I can’t imagine how horrible the night of Tuesday, Nov. 8 was for Hillary Clinton. To appreciate it, you have to consider how she had dedicated her entire life to public service. She spent years helping her husband climb up from law student, to governor, to president. As first lady, Clinton laboured thanklessly on healthcare reform, in the face of sexist and partisan attacks. Then she was forced to eat ashes as her husband dragged her and their daughter over the scandal sheets and into an impeachment trial.
When Bill stepped down at the end of his second term, Hillary stepped up. Her sharp mind and unparalleled work ethic carried her into the Senate, and if it weren’t for a wild card out of Chicago, she would have won and deserved the Democratic nomination for president. Undaunted, she then loyally served as an effective secretary of state, managing one crisis after another.
Finally, at the age of 68, it was her turn. Clinton embarked one more time on the presidential campaign trail. Shackled by Benghazi and emails, both largely meritless accusations of wrongdoing, she nonetheless marched tirelessly back and forth across the country. The crowds were not great. People talked about Clinton fatigue. She looked unwell at times. But she kept pushing, and she did the work.
By contrast, her opponent Donald Trump skipped the reading. He slouched through the campaign, giving the same fraudulent speech again and again. Trump stepped on every scandalous land mine known to American politics from sexual assault to tax fraud. He introduced a few new ones, like Russian spies and insulting Gold Star families. When these blew up, he would often turn back, crawl into the crater, and roll around for good measure.
Then election day arrived. Clinton deserved to win. She had worked harder than anyone else. She had studied harder than anyone else. She had paid her dues. Almost every newspaper in the country endorsed her. Even Trump expected her to win. And then, after all those decades of work, she didn’t. Can you imagine making that concession call to Trump? That must have been one of the most painful private moments in modern American political history.
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Understandably, Clinton disappeared after that. She was spotted walking in the woods. But otherwise she was gone. A great American. A tireless public servant. She deserved her rest. She should have taken it.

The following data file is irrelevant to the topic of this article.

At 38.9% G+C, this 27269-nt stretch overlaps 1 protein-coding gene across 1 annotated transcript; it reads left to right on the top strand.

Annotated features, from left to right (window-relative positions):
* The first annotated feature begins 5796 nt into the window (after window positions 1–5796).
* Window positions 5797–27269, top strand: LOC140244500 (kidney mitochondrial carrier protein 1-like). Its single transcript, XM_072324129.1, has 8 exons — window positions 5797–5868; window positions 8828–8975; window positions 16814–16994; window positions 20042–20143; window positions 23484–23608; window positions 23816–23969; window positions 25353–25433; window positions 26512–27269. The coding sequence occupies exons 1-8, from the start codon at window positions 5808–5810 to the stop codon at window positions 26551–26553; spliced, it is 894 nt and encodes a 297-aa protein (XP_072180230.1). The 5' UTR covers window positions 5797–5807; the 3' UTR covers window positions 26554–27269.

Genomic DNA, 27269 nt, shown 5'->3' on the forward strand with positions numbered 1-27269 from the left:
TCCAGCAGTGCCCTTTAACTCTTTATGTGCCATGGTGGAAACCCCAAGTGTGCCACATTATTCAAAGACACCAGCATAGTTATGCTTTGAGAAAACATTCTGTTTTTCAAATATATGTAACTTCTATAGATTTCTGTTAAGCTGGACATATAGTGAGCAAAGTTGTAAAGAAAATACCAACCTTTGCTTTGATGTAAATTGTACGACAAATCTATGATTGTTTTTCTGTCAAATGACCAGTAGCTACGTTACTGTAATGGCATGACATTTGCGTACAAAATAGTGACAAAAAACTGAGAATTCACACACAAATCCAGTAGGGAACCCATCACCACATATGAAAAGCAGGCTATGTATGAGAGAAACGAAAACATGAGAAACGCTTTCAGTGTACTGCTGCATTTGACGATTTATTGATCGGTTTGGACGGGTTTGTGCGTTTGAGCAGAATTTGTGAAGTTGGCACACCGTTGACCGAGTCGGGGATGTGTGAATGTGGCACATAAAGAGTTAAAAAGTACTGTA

But, Hillary Clinton is back. She is organizing. Friends report she is interested in becoming the Mayor of New York. I have no doubt she would be a dramatic improvement on the piece of boiled celery currently occupying the office. Nonetheless, she needs to let it go.
Likewise, her daughter Chelsea is stepping up too. She has a new book out. She coyly rules out running for office “right now”, but Democrats are already mooning over the idea of putting her in Hillary’s former Senate seat. Chelsea also needs to walk away.
In the United States, according to numbers crunched by economist Seth Stephens-Davidowitz, you are 6,000 times more likely to be elected governor if your father was a governor. If your father was a senator, you are 8,500 times more likely to end up in the Senate. Dynastic politics aren’t just for the Bush and Kennedy clans—it runs deep through America, and it’s incredibly unhealthy. The Clintons should know that. And they should know when to quit.
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One of the fundamental principles of liberal democracies is that everyone should be judged on their merits, and not by their family connections. It’s an obvious point, but an important one. Ivanka Trump and Jared Kushner have no business sitting on a condo board, let alone in the White House. It’s hard to make that point, though, when you are also suggesting Chelsea Clinton would be the best candidate for one of New York’s Senate seats.
But there is a bigger issue here. By every measure, American politics have never been more polarized. We have reached (hopefully) the nadir of a long slow slide that began at Watergate, and separated Americans into two tribes, red and blue. This is not the time for another Democratic blue blood. The party and the country both need a new generation of leaders with new ideas, and an ability to build new coalitions. Chelsea and Hillary are not those leaders.
If either of them want to perform one last act of public service, they should find someone new to mentor. Someone with a new voice. A young woman whose father was not president, perhaps.